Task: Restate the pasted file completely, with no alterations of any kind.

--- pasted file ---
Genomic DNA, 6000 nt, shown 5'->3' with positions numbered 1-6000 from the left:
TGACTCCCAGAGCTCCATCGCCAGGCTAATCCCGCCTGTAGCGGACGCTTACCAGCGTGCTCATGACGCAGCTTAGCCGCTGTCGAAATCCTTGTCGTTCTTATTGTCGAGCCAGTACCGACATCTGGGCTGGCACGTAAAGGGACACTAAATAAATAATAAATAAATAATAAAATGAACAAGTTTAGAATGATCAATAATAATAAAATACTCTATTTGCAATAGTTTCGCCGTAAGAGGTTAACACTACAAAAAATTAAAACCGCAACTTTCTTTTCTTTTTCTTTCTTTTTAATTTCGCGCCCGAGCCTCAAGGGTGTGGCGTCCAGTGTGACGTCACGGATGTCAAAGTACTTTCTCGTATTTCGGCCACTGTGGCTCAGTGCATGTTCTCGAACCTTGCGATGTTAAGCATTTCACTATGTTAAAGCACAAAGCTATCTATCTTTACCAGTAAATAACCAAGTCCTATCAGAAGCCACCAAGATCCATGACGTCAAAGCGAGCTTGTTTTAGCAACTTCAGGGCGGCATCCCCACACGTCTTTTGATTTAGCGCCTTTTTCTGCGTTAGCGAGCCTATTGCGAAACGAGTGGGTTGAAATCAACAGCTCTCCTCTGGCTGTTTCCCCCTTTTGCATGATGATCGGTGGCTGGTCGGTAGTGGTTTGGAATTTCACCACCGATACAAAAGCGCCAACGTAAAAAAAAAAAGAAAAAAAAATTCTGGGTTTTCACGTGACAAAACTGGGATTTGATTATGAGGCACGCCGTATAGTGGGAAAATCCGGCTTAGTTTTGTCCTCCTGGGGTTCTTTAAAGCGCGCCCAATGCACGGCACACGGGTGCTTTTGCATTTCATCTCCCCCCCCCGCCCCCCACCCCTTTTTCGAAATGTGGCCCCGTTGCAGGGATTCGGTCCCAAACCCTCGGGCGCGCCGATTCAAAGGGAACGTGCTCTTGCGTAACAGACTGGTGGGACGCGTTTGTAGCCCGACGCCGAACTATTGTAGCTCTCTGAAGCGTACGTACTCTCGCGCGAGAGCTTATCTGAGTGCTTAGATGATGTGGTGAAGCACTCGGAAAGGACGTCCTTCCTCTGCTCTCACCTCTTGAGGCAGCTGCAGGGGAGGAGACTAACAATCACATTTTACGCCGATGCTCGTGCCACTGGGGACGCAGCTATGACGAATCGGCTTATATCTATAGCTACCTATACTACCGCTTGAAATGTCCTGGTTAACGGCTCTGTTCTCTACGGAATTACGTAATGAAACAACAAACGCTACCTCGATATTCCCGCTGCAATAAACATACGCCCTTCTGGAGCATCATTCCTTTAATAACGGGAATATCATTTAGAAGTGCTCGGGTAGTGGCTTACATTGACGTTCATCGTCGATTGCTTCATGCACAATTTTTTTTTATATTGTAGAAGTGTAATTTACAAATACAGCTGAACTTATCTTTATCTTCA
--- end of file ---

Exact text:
Genomic DNA, 6000 nt, shown 5'->3' with positions numbered 1-6000 from the left:
TGACTCCCAGAGCTCCATCGCCAGGCTAATCCCGCCTGTAGCGGACGCTTACCAGCGTGCTCATGACGCAGCTTAGCCGCTGTCGAAATCCTTGTCGTTCTTATTGTCGAGCCAGTACCGACATCTGGGCTGGCACGTAAAGGGACACTAAATAAATAATAAATAAATAATAAAATGAACAAGTTTAGAATGATCAATAATAATAAAATACTCTATTTGCAATAGTTTCGCCGTAAGAGGTTAACACTACAAAAAATTAAAACCGCAACTTTCTTTTCTTTTTCTTTCTTTTTAATTTCGCGCCCGAGCCTCAAGGGTGTGGCGTCCAGTGTGACGTCACGGATGTCAAAGTACTTTCTCGTATTTCGGCCACTGTGGCTCAGTGCATGTTCTCGAACCTTGCGATGTTAAGCATTTCACTATGTTAAAGCACAAAGCTATCTATCTTTACCAGTAAATAACCAAGTCCTATCAGAAGCCACCAAGATCCATGACGTCAAAGCGAGCTTGTTTTAGCAACTTCAGGGCGGCATCCCCACACGTCTTTTGATTTAGCGCCTTTTTCTGCGTTAGCGAGCCTATTGCGAAACGAGTGGGTTGAAATCAACAGCTCTCCTCTGGCTGTTTCCCCCTTTTGCATGATGATCGGTGGCTGGTCGGTAGTGGTTTGGAATTTCACCACCGATACAAAAGCGCCAACGTAAAAAAAAAAAGAAAAAAAAATTCTGGGTTTTCACGTGACAAAACTGGGATTTGATTATGAGGCACGCCGTATAGTGGGAAAATCCGGCTTAGTTTTGTCCTCCTGGGGTTCTTTAAAGCGCGCCCAATGCACGGCACACGGGTGCTTTTGCATTTCATCTCCCCCCCCCGCCCCCCACCCCTTTTTCGAAATGTGGCCCCGTTGCAGGGATTCGGTCCCAAACCCTCGGGCGCGCCGATTCAAAGGGAACGTGCTCTTGCGTAACAGACTGGTGGGACGCGTTTGTAGCCCGACGCCGAACTATTGTAGCTCTCTGAAGCGTACGTACTCTCGCGCGAGAGCTTATCTGAGTGCTTAGATGATGTGGTGAAGCACTCGGAAAGGACGTCCTTCCTCTGCTCTCACCTCTTGAGGCAGCTGCAGGGGAGGAGACTAACAATCACATTTTACGCCGATGCTCGTGCCACTGGGGACGCAGCTATGACGAATCGGCTTATATCTATAGCTACCTATACTACCGCTTGAAATGTCCTGGTTAACGGCTCTGTTCTCTACGGAATTACGTAATGAAACAACAAACGCTACCTCGATATTCCCGCTGCAATAAACATACGCCCTTCTGGAGCATCATTCCTTTAATAACGGGAATATCATTTAGAAGTGCTCGGGTAGTGGCTTACATTGACGTTCATCGTCGATTGCTTCATGCACAATTTTTTTTTATATTGTAGAAGTGTAATTTACAAATACAGCTGAACTTATCTTTATCTTCA